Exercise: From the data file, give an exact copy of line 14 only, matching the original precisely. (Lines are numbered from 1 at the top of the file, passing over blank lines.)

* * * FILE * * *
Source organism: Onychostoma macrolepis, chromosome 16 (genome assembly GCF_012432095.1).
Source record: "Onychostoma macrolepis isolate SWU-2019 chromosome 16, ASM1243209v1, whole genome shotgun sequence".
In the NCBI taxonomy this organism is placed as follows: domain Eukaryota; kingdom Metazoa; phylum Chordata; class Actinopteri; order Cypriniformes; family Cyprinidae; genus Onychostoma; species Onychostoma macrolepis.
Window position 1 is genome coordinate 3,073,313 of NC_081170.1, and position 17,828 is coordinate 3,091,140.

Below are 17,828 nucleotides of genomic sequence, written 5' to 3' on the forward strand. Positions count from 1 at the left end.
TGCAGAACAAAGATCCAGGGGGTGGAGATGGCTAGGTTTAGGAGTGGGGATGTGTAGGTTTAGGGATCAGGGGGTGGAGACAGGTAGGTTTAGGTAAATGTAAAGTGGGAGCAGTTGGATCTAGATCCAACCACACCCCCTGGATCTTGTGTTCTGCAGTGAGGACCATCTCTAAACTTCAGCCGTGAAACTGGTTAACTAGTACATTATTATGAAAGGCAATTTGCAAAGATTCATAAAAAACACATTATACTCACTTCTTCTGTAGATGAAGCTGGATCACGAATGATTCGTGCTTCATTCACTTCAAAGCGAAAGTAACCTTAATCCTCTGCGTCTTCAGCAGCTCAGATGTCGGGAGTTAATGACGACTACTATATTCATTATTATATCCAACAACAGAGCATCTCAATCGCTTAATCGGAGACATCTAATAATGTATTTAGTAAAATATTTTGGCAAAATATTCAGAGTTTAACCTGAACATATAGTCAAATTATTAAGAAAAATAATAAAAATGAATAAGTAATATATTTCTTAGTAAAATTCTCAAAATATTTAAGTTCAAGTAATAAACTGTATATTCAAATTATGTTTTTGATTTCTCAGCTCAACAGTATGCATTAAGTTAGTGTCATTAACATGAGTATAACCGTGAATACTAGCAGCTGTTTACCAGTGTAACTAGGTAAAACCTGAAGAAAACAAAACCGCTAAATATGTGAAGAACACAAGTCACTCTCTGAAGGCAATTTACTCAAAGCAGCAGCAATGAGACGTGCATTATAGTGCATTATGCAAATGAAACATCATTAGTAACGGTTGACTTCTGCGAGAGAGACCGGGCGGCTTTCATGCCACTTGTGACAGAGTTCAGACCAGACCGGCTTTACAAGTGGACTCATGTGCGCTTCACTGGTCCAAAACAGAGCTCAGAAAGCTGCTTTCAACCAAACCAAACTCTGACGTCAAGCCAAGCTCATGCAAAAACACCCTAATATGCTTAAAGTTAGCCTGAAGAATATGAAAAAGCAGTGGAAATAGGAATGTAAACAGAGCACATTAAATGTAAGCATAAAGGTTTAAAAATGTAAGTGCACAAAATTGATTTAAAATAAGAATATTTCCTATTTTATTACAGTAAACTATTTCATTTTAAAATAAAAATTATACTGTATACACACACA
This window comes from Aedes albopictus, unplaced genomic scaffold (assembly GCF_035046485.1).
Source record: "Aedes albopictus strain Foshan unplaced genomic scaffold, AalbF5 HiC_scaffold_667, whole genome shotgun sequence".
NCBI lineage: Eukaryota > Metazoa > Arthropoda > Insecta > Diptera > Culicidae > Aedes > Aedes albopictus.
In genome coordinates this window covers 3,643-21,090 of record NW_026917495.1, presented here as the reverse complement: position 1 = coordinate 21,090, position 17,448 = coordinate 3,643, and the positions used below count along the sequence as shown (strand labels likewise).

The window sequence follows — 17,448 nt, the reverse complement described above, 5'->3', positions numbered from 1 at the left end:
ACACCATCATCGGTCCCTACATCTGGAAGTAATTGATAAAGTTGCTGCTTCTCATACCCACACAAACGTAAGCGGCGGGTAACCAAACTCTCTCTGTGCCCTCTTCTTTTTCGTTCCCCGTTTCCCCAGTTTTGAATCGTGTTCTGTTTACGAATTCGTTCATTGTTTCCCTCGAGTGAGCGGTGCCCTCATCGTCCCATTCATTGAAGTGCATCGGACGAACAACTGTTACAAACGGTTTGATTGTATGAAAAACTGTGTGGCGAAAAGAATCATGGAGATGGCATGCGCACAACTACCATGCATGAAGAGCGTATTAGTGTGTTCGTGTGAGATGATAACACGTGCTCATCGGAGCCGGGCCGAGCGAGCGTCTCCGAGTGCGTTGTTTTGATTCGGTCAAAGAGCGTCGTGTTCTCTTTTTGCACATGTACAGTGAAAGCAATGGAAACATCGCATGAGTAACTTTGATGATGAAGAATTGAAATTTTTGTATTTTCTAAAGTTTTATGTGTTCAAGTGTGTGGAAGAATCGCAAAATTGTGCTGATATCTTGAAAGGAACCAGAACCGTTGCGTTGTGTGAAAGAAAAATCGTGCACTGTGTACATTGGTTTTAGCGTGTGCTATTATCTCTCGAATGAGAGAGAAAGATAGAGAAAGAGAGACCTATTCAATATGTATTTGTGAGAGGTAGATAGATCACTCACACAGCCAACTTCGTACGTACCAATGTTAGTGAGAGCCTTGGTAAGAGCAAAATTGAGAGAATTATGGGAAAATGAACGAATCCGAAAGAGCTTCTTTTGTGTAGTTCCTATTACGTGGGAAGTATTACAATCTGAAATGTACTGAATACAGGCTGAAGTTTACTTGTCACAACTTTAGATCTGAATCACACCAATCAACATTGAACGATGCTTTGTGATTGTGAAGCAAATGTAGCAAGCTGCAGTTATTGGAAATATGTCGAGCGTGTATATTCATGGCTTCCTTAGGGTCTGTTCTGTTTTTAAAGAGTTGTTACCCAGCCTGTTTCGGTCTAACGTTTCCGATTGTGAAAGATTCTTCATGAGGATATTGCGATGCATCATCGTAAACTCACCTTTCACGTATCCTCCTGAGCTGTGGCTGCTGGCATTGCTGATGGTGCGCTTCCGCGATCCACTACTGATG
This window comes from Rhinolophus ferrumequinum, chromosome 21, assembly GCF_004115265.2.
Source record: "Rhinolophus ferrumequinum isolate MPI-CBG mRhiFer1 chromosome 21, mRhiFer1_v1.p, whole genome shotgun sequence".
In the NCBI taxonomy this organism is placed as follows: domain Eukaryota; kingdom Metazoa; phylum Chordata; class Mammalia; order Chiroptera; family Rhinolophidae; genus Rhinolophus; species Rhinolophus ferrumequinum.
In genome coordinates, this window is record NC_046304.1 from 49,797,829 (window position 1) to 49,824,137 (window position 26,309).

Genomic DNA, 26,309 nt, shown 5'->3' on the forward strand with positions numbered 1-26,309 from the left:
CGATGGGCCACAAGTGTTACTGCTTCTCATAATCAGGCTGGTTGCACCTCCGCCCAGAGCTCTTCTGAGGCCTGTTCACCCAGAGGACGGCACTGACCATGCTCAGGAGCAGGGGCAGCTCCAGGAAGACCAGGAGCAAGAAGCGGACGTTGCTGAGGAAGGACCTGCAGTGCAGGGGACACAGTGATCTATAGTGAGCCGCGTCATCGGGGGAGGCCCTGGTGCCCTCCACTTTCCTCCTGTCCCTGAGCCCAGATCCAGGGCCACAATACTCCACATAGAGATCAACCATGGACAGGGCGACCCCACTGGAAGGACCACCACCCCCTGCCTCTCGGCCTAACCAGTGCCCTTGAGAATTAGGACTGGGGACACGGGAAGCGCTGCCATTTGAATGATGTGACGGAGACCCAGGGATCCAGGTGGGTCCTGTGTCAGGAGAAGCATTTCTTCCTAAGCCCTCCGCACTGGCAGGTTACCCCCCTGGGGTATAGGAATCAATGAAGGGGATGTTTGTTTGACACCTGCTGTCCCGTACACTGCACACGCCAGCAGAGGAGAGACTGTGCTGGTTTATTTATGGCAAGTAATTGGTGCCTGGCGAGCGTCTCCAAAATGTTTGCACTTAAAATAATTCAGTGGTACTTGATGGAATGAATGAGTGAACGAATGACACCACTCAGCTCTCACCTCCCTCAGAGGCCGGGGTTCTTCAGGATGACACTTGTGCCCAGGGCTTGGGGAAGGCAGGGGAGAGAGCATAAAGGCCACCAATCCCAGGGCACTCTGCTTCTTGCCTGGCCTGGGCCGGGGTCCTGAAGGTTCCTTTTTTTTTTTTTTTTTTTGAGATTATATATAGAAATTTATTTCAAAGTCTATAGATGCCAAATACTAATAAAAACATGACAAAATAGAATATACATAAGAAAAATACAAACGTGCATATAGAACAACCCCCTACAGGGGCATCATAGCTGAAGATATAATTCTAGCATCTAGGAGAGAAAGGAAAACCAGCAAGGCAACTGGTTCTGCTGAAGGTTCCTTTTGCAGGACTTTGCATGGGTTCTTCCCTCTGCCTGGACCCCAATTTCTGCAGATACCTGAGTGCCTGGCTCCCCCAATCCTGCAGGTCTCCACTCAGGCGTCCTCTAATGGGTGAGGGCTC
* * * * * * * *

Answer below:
Source record: "Rhinolophus ferrumequinum isolate MPI-CBG mRhiFer1 chromosome 21, mRhiFer1_v1.p, whole genome shotgun sequence".